The common factors are these. Every city has a walk-in sexual health clinic, usually a bunch of them. You don't need an appointment and can turn up whenever you like, although some of them offer a service where you can book a rough time slot (anonymously) so you don't wind up arriving in the middle of their busy period and hanging around in the waiting room for an hour. You show up and are given a form. By default they don't collect any pesonal info, and they won't access or modify your notes unless you tell them there's a good reason to do so (e.g. you have another condition that's relevant, or you want your GP to have access to your test results). The form asks for sexual history, contact details so they can get your results to you, and a few other medical details. You can usually tell them whether you want to be contacted by phone, text, post etc. In the city I live in now, they give you a number that you can quote if you want to call up early to see if your results are in. Your samples are not labelled with your name.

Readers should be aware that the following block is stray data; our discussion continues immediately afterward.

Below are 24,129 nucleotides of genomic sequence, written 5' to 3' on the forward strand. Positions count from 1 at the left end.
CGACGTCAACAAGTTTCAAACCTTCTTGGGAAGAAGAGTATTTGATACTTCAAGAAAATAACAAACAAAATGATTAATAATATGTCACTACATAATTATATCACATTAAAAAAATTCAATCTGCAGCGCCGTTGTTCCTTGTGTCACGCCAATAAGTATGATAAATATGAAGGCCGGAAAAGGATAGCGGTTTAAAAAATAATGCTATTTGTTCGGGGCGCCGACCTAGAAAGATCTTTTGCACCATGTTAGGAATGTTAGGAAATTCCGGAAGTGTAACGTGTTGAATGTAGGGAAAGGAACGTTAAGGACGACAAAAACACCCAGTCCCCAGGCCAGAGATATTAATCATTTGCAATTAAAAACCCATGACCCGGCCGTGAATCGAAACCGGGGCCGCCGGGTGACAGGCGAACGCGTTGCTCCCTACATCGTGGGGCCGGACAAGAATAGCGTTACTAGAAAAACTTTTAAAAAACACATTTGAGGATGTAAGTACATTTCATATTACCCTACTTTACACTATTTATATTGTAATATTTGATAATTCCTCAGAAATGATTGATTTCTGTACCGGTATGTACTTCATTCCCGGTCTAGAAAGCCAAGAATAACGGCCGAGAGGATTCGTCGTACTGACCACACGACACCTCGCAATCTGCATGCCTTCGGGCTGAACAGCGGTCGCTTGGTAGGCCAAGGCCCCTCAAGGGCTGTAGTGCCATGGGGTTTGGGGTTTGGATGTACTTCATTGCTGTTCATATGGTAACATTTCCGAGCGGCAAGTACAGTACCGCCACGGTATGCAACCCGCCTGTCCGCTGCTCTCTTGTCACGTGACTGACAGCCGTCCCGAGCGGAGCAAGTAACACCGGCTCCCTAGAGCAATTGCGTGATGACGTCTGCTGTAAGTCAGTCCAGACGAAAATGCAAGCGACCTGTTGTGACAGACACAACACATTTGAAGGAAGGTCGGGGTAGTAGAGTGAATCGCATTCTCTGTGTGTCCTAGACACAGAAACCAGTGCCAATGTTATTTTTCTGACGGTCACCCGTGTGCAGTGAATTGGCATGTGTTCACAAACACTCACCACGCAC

The first place I went to asked all patients not to pee for two hours before their exam; the second only did that for people with penises. I assume there's a medical reason for the latter, but I've stuck to the advice anyway since I figure that if I do end up having a pelvic exam, even latex gloves probably don't make soggy pubes much nicer.

In my old city - bearing in mind that this was a good five years ago so these practises may be outdated by now - I got the standard sexual history ect. quiz, and a pelvic exam by default (and almost knocked over and destroyed the bed, which I'm sure would have cost a good few thousand to replace and was BY FAR the most embarassing part of the whole thing), a vaginal swab and a blood test done by a nurse practitioner.